Incorporating links with text on your website pages can be very helpful for directing your visitors to the relevant page to get the information they require, but as with many important factors of web design and content layout, if not done correctly it can be so easy to create page after page after page of content that can be quite frustrating for your visitors to use even if this is not what you intended to do so.
Fortunately the most common website mistakes are very easy to prevent and using these simple 4 tips when linking pages on your website will start you on your way to creating a user friendly website.
1) Explain what you are linking to
If possible, provide information about what your link points to. Here is an example…
You run a fitness camp and have included a venue links page on your website where you have listed all the venues that you carry out your fitness camp sessions on one page. If you just put here are a list of venues we use and rows and rows of links, it is going to be time consuming for your visitor to click on each link to find out more information, they may simply just be looking for an address to figure out which venue is closest to them.
I would recommend adding some additional information including the time and days that you run the fitness camp at the venue and simply there address. You may have already provided this information on another page of your website but your potential client may not have seen that page or has seen the page but is getting frustrated going backwards and forwards between the two pages to get the information they require. Adding this additional information to will not cost you too much time as you already know the details already and could be the difference of getting the business or losing it.
2) New windows – avoid them for internal links
So many website owners make this very simple mistake having new pages open up in new windows. In some cases this is OK – For example if the link is going to open up into a PDF document that they may wish to print off fine – but if it is going to a different url page on your website avoid!
The only time it is ok to have a new window open up is if you are linking to an external website (referencing the fitness camp example above – the venues own website would be fine to open in a new window) but if it is a page on your own website keep it to the same window.
The simple reason for this is it can be very confusing having half a dozen windows pop open on your screen. Visitors can still get around your website just fine when opening a link in the same window and if they can’t you may need to sit down and re look at your navigation.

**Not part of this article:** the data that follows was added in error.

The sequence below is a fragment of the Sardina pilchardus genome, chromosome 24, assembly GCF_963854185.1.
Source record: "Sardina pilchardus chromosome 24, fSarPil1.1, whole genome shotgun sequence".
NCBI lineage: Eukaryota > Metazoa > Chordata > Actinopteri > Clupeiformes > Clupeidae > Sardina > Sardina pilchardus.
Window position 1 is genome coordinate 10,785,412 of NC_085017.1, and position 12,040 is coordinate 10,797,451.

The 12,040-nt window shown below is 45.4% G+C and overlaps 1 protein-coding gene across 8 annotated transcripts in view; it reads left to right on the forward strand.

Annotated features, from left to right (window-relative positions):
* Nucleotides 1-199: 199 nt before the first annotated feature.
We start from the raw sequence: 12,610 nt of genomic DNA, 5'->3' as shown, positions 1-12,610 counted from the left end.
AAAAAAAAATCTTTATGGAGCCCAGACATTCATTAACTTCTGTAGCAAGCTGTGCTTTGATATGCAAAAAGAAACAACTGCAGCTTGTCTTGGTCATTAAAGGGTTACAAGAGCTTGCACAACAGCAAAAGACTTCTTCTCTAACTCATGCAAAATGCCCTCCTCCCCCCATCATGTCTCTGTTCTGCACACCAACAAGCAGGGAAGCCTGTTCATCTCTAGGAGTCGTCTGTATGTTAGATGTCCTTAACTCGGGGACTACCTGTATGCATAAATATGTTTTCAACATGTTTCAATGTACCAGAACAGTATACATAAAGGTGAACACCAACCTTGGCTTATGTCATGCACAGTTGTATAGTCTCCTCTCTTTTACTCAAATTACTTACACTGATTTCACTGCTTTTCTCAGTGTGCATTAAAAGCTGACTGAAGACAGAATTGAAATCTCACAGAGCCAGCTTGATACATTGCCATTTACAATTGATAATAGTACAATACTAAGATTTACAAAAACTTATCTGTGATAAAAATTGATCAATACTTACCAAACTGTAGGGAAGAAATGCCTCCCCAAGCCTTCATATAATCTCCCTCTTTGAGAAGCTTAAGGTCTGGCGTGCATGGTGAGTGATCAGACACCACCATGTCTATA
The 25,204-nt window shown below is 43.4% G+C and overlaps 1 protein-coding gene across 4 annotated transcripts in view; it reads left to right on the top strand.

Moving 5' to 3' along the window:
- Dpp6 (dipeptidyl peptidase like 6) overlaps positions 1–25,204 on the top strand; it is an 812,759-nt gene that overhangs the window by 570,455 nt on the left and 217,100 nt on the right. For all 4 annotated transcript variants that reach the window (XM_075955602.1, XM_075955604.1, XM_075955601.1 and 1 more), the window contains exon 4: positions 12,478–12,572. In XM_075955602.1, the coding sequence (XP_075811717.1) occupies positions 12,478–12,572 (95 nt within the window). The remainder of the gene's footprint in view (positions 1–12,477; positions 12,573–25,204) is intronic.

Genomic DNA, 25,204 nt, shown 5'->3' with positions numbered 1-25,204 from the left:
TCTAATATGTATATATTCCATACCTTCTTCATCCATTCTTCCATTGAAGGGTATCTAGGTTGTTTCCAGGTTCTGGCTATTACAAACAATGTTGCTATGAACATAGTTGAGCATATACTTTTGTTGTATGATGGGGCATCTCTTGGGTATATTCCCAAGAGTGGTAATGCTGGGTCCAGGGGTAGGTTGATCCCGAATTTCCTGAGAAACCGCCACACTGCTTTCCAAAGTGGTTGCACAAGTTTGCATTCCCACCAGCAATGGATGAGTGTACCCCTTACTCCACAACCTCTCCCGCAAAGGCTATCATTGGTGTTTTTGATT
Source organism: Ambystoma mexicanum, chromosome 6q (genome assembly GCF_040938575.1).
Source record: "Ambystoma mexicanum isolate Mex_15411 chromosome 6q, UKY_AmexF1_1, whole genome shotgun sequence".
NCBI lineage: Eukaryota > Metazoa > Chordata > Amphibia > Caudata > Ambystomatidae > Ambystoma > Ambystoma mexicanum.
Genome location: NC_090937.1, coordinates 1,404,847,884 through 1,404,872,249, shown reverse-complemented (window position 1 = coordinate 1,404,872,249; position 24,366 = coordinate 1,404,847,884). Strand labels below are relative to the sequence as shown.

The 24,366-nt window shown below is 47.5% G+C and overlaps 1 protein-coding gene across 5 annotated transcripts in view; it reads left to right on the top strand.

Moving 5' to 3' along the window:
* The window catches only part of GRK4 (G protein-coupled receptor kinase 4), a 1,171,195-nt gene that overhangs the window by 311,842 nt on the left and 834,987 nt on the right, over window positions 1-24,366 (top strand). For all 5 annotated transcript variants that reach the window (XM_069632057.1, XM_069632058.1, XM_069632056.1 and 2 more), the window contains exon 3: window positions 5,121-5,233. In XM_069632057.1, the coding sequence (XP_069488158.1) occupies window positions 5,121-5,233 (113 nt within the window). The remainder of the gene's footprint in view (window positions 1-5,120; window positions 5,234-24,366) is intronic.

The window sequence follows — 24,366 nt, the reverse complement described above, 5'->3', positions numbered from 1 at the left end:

3) Make links blue and underline them
I would recommend if possible (and only if the colour blue is clearly visible and does not fade away into your background colour) to make your link blue and underlined. If you can’t use the colour blue then at least the underline is a clear resemblance that the word is a link.
If you do not make a link clear your user will not know that they can click on it to find out more relevant information and the only way of them using that link is if they accidently scroll there mouse over it. You need to ask yourself what is the point of including a link if it is not clear so when including them in with your text make sure they stand out! Remember your main navigation links at the top do not need to follow this rule – they can be any colour you like just make sure your links within your text is easy to identify by your users.
4) Test your links
Make sure your site works and test them in a browser. Once you have uploaded your new website or made any changes check that they work correctly. Load the page in a browser of your choice and test everything. There is nothing more unprofessional than a user clicking on one of your links that leads to a page that no longer exists.
There are many other concepts to keep in mind when linking internal links on your website, but keeping these simple 4 steps in mind will certainly help you on your way to creating a great user friendly website.
Digital Marketing Manager
The Internet Marketing Academy
(Image by Stuart Miles at FreeDigitalPhotos.net)